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How we're supporting teachers' own subject knowledge

Published: Jan 11, 2022 3 min read


Science CPD Lead

National STEM Learning Centre

Teachers are at the heart of effective teaching, however we know that science poses challenges that are not always found in other subject areas. To support effective teaching, the subject specific CPD by STEM Learning and its partners, backed up by quality-assured resources, is key to address many of these challenges.

Many teachers are teaching outside their own specialism, either having trained in a subject other than a science, or having to teach more than one science. This means that teachers' own subject knowledge is key - and often needs to go beyond what students need to learn (subject knowledge for teaching). This then helps build towards effective pedagogical content knowledge (PCK), which is known as being key for effective teaching and learning. Knowing your subject inside out, understanding what students need to learn, where they will progress next and the most appropriate ways of structuring teaching episodes is important. This often needs subject-specific CPD in order to achieve this, which cannot be addressed simply through whole-school training.

Building confidence in purposeful practical work is something that sets science apart from most other subjects. Doing practical work for the right reasons, with the right learning outcomes, rather than just “doing a practical” for its own sake is vital. Teachers who are outside of their specialism, or who are fairly new to teaching science, need high quality support in order to maximise the benefits (and avoid the pitfalls) of high-quality practical activities. Intensive periods of hands-on training, such as summer schools for early career teachers, are one way to give a flying start to those joining the profession.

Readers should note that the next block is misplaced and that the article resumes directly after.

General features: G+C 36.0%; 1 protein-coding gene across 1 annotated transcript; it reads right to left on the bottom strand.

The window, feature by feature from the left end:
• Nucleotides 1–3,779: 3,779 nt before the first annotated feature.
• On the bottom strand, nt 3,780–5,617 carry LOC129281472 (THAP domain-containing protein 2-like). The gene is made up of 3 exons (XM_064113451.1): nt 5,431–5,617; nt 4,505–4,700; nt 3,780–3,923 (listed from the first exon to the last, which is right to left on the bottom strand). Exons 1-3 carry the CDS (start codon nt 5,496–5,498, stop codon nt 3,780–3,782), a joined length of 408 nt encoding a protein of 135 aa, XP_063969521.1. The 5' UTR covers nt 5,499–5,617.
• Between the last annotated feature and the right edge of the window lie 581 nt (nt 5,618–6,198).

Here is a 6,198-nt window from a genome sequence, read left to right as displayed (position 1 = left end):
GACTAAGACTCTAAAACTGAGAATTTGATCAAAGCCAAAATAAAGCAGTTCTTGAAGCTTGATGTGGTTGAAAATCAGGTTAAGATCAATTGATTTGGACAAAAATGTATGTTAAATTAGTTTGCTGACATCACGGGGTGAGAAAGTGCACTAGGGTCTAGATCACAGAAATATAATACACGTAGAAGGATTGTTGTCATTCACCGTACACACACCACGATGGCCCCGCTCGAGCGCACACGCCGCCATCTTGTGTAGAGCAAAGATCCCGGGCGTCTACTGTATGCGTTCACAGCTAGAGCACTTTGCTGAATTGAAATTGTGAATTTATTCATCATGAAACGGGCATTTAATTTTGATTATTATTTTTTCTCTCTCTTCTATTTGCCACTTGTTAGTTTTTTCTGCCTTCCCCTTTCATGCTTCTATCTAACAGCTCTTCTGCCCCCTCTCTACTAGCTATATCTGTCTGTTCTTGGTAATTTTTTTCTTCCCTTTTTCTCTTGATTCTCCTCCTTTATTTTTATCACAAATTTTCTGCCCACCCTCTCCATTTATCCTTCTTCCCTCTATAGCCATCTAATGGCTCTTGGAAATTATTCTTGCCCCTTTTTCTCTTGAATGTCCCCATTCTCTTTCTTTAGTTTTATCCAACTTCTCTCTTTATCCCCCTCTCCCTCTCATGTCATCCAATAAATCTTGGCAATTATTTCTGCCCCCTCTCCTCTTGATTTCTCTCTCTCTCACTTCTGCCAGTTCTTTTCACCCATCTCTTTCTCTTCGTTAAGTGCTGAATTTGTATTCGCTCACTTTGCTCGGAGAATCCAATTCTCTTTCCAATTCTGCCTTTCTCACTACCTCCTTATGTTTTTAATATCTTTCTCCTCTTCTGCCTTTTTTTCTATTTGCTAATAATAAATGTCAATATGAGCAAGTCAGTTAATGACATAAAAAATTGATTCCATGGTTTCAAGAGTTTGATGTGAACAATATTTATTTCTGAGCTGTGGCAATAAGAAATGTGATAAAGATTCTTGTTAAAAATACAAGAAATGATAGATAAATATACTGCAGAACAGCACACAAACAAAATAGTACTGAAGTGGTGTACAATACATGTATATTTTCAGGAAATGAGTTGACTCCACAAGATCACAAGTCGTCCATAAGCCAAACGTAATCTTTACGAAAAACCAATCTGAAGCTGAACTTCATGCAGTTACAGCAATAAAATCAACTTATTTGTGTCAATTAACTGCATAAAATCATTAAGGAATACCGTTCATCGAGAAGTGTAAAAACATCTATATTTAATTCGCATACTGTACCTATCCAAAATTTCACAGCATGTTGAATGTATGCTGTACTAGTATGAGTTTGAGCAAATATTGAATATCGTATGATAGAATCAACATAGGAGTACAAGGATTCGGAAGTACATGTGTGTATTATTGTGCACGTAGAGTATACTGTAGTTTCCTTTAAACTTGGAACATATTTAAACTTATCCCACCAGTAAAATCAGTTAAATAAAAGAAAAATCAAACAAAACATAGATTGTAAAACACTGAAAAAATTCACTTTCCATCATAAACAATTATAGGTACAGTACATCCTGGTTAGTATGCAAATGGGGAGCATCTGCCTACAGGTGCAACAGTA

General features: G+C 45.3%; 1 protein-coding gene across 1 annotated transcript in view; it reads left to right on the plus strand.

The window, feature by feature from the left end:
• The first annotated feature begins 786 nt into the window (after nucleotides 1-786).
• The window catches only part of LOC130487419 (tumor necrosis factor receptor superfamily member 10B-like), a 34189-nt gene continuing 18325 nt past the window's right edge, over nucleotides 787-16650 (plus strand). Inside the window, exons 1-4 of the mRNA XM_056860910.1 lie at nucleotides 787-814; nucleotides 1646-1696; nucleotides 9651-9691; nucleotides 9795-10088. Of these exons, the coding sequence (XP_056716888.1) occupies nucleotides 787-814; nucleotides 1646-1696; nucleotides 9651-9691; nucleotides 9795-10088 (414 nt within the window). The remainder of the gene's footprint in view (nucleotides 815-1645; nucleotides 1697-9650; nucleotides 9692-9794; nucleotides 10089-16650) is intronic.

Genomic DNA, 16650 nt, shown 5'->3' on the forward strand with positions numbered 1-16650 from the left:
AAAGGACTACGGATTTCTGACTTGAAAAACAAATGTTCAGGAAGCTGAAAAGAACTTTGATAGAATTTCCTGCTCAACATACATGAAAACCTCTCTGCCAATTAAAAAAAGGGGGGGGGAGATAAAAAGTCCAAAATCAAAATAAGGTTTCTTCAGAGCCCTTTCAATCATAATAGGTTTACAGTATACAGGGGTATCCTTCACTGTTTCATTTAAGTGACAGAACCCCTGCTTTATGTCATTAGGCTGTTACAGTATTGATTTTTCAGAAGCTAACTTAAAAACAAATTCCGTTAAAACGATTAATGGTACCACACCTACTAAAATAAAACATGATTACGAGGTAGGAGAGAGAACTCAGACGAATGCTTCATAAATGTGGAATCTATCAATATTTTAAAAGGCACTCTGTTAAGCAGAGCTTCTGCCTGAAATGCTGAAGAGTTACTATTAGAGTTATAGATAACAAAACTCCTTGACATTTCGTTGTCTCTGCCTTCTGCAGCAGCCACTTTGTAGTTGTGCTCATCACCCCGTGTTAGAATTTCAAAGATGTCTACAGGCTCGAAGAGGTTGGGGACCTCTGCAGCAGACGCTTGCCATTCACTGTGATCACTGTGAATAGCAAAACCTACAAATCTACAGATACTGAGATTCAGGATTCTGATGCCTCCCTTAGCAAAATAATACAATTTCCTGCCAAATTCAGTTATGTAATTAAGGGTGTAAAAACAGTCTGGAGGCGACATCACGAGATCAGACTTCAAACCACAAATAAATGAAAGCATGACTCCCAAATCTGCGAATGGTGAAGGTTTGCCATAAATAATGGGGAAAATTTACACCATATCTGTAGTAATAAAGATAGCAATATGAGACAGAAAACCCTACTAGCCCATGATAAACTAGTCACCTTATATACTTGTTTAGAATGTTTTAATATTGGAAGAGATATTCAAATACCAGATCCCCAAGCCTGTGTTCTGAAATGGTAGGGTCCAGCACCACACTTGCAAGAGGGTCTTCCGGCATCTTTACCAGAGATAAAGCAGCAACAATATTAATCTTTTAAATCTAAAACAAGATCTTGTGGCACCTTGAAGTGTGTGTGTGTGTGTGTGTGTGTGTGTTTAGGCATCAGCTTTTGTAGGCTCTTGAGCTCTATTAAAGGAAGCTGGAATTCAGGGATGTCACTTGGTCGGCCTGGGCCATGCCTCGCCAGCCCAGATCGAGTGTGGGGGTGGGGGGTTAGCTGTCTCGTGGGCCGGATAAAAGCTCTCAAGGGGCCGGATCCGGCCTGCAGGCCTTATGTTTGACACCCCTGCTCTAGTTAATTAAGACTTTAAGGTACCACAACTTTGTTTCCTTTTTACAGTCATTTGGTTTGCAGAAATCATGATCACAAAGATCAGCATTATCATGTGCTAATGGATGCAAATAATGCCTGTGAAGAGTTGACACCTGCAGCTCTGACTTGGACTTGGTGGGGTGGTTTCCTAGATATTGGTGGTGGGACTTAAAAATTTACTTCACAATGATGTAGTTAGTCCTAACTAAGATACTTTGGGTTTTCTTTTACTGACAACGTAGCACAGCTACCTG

For teachers, we all have parts of the curriculum that either challenge us, or we're just not that interested in. Increasing our depth of subject knowledge and developing ways of improving PCK can also make it more interesting for us. It can challenge us to see the most appropriate sequencing of learning, rethink the order we teach things, and how, particularly in science, they link across the difference sciences and beyond into other subjects.

For example, in secondary schools, we often teach “acids and bases” quite quickly as it can be engaging practically for students. But if students do not have a solid foundation in the particle model, basic equations and reactions, then it is cognitively difficult for them to make the most learning from this topic.

In primary, we may ask pupils to explore magnets and observe/experience the effects of a magnetic force. However, without the correct teacher subject knowledge, children will not develop the use of scientific vocabulary, such as north pole, south pole, repulsion and attraction. This is all key terminology which is required for their next steps.

High quality resources can save teachers time, and maximise student learning, by building on core subject knowledge. The highly rated Best Evidence Science Teaching (BEST) resources, with their subject maps, really make it easy for teachers and science leaders to plan the most appropriate learning routes, as well as activities to diagnose preconceptions- and how to deal with them.